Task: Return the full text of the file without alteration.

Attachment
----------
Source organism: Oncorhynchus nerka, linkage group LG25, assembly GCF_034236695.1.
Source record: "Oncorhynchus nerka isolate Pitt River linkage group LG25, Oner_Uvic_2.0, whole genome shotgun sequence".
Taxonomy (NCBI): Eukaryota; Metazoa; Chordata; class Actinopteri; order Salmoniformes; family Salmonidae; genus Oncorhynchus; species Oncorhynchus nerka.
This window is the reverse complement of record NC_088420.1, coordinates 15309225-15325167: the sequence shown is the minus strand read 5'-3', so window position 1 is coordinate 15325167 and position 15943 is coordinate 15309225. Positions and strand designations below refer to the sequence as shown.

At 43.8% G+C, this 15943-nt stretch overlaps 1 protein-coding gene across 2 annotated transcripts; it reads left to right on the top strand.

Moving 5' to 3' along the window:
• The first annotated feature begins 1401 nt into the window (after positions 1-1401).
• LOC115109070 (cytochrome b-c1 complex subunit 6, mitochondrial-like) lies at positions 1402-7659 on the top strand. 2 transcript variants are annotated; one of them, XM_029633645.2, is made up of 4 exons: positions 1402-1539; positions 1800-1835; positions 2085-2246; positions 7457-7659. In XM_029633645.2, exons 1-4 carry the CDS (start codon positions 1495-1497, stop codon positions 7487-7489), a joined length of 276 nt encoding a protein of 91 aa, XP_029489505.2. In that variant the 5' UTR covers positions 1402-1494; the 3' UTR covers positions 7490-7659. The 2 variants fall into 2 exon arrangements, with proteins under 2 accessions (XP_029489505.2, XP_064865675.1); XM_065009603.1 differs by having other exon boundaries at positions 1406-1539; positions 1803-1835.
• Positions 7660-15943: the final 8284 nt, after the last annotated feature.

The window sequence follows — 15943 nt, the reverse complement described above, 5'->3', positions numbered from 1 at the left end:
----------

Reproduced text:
Source organism: Oncorhynchus nerka, linkage group LG25, assembly GCF_034236695.1.
Source record: "Oncorhynchus nerka isolate Pitt River linkage group LG25, Oner_Uvic_2.0, whole genome shotgun sequence".
Taxonomy (NCBI): Eukaryota; Metazoa; Chordata; class Actinopteri; order Salmoniformes; family Salmonidae; genus Oncorhynchus; species Oncorhynchus nerka.
This window is the reverse complement of record NC_088420.1, coordinates 15309225-15325167: the sequence shown is the minus strand read 5'-3', so window position 1 is coordinate 15325167 and position 15943 is coordinate 15309225. Positions and strand designations below refer to the sequence as shown.

At 43.8% G+C, this 15943-nt stretch overlaps 1 protein-coding gene across 2 annotated transcripts; it reads left to right on the top strand.

Moving 5' to 3' along the window:
• The first annotated feature begins 1401 nt into the window (after positions 1-1401).
• LOC115109070 (cytochrome b-c1 complex subunit 6, mitochondrial-like) lies at positions 1402-7659 on the top strand. 2 transcript variants are annotated; one of them, XM_029633645.2, is made up of 4 exons: positions 1402-1539; positions 1800-1835; positions 2085-2246; positions 7457-7659. In XM_029633645.2, exons 1-4 carry the CDS (start codon positions 1495-1497, stop codon positions 7487-7489), a joined length of 276 nt encoding a protein of 91 aa, XP_029489505.2. In that variant the 5' UTR covers positions 1402-1494; the 3' UTR covers positions 7490-7659. The 2 variants fall into 2 exon arrangements, with proteins under 2 accessions (XP_029489505.2, XP_064865675.1); XM_065009603.1 differs by having other exon boundaries at positions 1406-1539; positions 1803-1835.
• Positions 7660-15943: the final 8284 nt, after the last annotated feature.

The window sequence follows — 15943 nt, the reverse complement described above, 5'->3', positions numbered from 1 at the left end: